The Saffron milk cap is a mushroom that occurs widely on the east coast in pine forests.  Foragers are actively encouraged to pick this mushroom in NSW in places like Oberon.  It also occurs in Victoria, South Australia and Tasmania.  Reports from Queensland are rare but it is occasionally found there. Sadly, it is not something we see in the pine forests of WA, though there have apparently been unsubstantiated reports of it from the Kewdale area, according to Bougher and Syme (1998).  There is another mention of someone trying to establish this in WA in an earlier paper. I have certainly never seen it in WA.

To view one of these beauties I had to travel to Adelaide on a heads up from some friends there.  These were cropping up in early February of 2017 after some rain, to the general surprise of enthusiasts there.  There were not a lot of them at this time, but I did manage to find this single specimen, to my great joy.  Thanks to Kate et. al. for the heads up!

This is what it looks like from the top.  Notice the pine needles.

Lactarius deliciosus cap

When cut, the inner surface reveals an orange colour at the margins, as shown below.

Lactarius deliciosus showing red cut surface

Some texts say that these mushrooms are not particularly good eating and that the name is in fact a misnomer.  To test this out, I took my specimen down to a the barbecue at a local park in suburban Adelaide and fried it up with a little olive oil.  Adelaide is so well endowed with such parks and barbecues and I am sure that they are a popular gathering place. On this particular day however there was nobody else around though, and perhaps that is because it was 42 degrees. All this reinforces the oddity of finding mushrooms at this time of year.

Anyway, back to the taste test.  I found that the smell and the taste were intimately entwined and that it was a pleasant and unusual taste.  It is hard to describe a smell or taste but I kept thinking of vegetables like carrots.  This may well have been influenced by the orange colour.  The other very distinctive and great thing was the firmness. This is easily the most firm mushroom that I have ever cooked and eaten.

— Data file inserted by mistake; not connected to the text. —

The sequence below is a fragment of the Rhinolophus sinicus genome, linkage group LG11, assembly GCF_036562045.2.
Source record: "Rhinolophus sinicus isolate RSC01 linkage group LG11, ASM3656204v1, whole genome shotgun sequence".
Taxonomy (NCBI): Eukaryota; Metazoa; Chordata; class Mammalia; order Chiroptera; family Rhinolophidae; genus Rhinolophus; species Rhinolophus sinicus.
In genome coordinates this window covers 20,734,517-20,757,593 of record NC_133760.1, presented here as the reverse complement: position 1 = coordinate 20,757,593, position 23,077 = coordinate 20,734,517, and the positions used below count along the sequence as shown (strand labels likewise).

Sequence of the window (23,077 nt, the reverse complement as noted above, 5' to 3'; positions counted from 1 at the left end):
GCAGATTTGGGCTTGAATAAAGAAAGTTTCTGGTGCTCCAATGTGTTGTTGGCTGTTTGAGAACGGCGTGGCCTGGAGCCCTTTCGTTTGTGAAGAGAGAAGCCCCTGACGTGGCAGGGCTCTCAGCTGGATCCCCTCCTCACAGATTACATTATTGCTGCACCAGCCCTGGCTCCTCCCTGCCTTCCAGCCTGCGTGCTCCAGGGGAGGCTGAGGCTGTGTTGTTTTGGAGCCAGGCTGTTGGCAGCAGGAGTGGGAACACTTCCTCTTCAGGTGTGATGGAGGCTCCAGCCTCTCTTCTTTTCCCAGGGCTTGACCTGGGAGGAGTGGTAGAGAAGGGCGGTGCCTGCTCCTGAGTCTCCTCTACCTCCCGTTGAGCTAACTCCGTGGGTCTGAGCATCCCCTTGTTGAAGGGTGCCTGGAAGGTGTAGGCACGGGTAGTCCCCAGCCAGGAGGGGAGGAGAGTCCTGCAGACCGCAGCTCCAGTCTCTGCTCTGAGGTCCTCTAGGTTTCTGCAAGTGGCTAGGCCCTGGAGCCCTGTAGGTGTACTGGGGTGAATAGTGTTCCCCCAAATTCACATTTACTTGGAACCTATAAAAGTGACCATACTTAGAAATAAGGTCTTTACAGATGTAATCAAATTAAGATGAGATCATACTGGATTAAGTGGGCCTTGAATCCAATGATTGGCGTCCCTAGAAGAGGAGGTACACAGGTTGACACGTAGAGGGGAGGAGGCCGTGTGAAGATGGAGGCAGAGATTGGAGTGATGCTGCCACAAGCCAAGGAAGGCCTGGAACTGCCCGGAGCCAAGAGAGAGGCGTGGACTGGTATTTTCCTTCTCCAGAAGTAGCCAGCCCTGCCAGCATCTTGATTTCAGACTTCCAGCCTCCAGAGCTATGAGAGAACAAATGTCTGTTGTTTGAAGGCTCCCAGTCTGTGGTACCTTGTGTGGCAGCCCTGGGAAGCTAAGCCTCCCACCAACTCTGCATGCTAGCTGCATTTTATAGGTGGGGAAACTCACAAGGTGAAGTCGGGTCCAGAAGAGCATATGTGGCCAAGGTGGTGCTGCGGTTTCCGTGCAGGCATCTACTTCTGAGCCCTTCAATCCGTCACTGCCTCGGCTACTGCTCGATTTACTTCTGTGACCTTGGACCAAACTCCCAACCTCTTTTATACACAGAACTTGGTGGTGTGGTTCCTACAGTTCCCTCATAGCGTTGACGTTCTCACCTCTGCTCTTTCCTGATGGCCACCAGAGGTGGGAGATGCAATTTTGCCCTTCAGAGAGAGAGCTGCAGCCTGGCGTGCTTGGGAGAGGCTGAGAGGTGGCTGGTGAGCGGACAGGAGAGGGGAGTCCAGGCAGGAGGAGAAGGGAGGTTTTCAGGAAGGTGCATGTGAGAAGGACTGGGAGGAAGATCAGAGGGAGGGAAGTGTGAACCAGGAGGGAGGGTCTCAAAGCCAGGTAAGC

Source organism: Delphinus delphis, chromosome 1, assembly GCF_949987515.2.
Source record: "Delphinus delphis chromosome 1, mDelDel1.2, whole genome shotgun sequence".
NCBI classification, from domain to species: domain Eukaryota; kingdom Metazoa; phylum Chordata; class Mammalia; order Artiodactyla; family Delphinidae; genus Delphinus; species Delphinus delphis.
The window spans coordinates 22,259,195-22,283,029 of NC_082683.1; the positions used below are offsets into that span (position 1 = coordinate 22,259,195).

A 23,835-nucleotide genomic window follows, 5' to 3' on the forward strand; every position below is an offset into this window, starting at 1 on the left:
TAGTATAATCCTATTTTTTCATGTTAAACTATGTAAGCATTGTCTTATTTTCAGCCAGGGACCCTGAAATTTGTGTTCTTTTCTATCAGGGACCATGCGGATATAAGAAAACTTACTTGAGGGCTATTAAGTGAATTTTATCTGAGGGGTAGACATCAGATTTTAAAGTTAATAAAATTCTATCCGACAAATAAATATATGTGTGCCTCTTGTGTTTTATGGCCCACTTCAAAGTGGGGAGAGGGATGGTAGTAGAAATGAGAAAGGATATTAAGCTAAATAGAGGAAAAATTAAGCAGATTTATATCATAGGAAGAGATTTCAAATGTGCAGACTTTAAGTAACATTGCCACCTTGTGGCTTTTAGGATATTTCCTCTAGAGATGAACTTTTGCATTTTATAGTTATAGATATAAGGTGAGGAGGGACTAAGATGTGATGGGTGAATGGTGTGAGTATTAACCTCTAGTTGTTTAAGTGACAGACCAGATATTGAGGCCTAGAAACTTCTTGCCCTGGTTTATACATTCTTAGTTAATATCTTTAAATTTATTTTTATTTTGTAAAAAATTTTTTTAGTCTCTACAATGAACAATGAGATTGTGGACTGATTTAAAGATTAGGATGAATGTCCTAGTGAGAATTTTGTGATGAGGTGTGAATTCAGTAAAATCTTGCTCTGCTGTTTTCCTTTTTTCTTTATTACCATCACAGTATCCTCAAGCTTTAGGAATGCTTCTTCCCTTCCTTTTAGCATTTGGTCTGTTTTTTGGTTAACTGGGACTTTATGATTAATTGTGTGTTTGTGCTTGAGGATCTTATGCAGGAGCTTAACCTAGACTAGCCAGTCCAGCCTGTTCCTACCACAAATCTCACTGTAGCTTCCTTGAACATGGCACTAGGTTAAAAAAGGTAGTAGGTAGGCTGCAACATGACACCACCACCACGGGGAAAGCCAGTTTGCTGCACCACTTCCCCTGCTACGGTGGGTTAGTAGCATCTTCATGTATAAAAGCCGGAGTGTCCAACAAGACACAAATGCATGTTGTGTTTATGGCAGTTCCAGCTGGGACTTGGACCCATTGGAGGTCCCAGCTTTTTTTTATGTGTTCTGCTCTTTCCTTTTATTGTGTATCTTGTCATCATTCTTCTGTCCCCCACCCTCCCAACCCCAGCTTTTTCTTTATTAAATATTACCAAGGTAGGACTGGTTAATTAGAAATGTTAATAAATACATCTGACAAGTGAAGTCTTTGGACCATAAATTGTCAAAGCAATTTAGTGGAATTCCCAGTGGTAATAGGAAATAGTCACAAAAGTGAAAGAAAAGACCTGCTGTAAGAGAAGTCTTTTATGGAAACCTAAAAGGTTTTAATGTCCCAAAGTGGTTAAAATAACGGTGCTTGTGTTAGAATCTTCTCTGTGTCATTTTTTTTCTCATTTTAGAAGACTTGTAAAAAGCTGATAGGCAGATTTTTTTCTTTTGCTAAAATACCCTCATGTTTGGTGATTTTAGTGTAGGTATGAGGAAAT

I look forward to eating more of these.  Who knows, perhaps they might crop up in WA?  Time will tell.

Leave a comment »

Laetiporus portentosus -White punk, poor tucker indeed

There have been many reports from the times of early European settlement, all from Tasmania, of the Aboriginal people eating a white’ punk’ growing on trees.  It has been widely assumed that this is Laetiporus portentosus, formerly known as Piptoporus portentosus.

This June I chanced upon a specimen of this lying on the ground in Bridgetown.  It was quite a massive thing, weighing several kilos and it was saturated with water.  That is why I assume was on the ground, having fallen from its position because of its weight.  Here it is sitting on my dining room table.

Laetiporus portentosus desk

Fallen Laetiporus portentosus on table


Here is another shot of it, this time showing the inside after I had cut it open with great difficulty.  I don’t think this would have been possible with primitive tools.

Laetiporus portentosus cut

Laetiporus portentosus cut open

You can see that the inside looks sort of cottony.  In fact it more closely resembles polystyrene in texture.  An attempt to eat a small piece of it revealed that it was about as edible as polystyrene too.  Not even in an emergency could anyone possibly eat and digest this fungus.  Perhaps the story is different with very small specimens but I am doubtful.

It is quite difficult to get a picture of one of these in-situ on a tree because they tend to grow quite high up.  I was lucky enough to spot one by a road cutting near Donnybrook that enabled me to scramble up and take a picture with my phone.  Here it is.

laetiporus donnybrook

Laetiporus portentosus in situ

The fact that these are relatively few and far between and so high up on the trees is further evidence against them being used as food.

It is however widely reported that they were used as tinder and to carry fire.  Some experiments revealed that a dried specimen could be ignited very readily and that it would smolder for a long time.  By judicious control of the fire front on a smoldering specimen it could easily be kept aglow for hours.  Uncontrolled burning of half a specimen lasted about 40 minutes.  I made a short video of a small piece smoldering after it had been ignited. A still from that video is shown below.

laetipurus glowing

A piece of Laetiporus portentosus smoldering


Leave a comment »